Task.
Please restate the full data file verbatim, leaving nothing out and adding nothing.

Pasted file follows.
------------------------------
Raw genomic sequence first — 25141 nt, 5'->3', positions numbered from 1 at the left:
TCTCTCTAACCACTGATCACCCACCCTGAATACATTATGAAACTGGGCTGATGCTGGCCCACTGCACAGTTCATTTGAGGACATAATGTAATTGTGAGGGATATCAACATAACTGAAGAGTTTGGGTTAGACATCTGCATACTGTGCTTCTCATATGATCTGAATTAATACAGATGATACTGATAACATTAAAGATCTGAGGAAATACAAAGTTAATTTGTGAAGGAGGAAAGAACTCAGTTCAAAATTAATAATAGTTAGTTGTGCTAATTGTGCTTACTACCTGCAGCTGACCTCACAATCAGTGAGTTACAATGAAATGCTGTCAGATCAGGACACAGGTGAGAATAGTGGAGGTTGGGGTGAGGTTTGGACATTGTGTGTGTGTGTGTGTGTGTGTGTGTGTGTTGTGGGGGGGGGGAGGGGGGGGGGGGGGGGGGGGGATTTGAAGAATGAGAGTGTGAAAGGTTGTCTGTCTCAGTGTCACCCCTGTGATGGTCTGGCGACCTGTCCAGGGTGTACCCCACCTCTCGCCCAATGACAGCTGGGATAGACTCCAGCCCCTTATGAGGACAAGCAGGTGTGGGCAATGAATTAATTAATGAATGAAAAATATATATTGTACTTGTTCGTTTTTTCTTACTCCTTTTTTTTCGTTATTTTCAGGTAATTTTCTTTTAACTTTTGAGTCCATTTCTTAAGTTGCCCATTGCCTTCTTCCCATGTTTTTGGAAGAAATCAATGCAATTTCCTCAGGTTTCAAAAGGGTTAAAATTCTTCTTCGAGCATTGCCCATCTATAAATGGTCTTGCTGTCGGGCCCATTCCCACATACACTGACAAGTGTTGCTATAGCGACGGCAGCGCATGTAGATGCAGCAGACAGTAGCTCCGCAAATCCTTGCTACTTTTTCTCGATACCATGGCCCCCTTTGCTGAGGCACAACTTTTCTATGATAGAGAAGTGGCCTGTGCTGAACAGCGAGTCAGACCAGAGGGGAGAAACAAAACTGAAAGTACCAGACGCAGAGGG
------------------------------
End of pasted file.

Raw genomic sequence first — 25141 nt, 5'->3', positions numbered from 1 at the left:
TCTCTCTAACCACTGATCACCCACCCTGAATACATTATGAAACTGGGCTGATGCTGGCCCACTGCACAGTTCATTTGAGGACATAATGTAATTGTGAGGGATATCAACATAACTGAAGAGTTTGGGTTAGACATCTGCATACTGTGCTTCTCATATGATCTGAATTAATACAGATGATACTGATAACATTAAAGATCTGAGGAAATACAAAGTTAATTTGTGAAGGAGGAAAGAACTCAGTTCAAAATTAATAATAGTTAGTTGTGCTAATTGTGCTTACTACCTGCAGCTGACCTCACAATCAGTGAGTTACAATGAAATGCTGTCAGATCAGGACACAGGTGAGAATAGTGGAGGTTGGGGTGAGGTTTGGACATTGTGTGTGTGTGTGTGTGTGTGTGTGTGTGTTGTGGGGGGGGGGAGGGGGGGGGGGGGGGGGGGGGATTTGAAGAATGAGAGTGTGAAAGGTTGTCTGTCTCAGTGTCACCCCTGTGATGGTCTGGCGACCTGTCCAGGGTGTACCCCACCTCTCGCCCAATGACAGCTGGGATAGACTCCAGCCCCTTATGAGGACAAGCAGGTGTGGGCAATGAATTAATTAATGAATGAAAAATATATATTGTACTTGTTCGTTTTTTCTTACTCCTTTTTTTTCGTTATTTTCAGGTAATTTTCTTTTAACTTTTGAGTCCATTTCTTAAGTTGCCCATTGCCTTCTTCCCATGTTTTTGGAAGAAATCAATGCAATTTCCTCAGGTTTCAAAAGGGTTAAAATTCTTCTTCGAGCATTGCCCATCTATAAATGGTCTTGCTGTCGGGCCCATTCCCACATACACTGACAAGTGTTGCTATAGCGACGGCAGCGCATGTAGATGCAGCAGACAGTAGCTCCGCAAATCCTTGCTACTTTTTCTCGATACCATGGCCCCCTTTGCTGAGGCACAACTTTTCTATGATAGAGAAGTGGCCTGTGCTGAACAGCGAGTCAGACCAGAGGGGAGAAACAAAACTGAAAGTACCAGACGCAGAGGG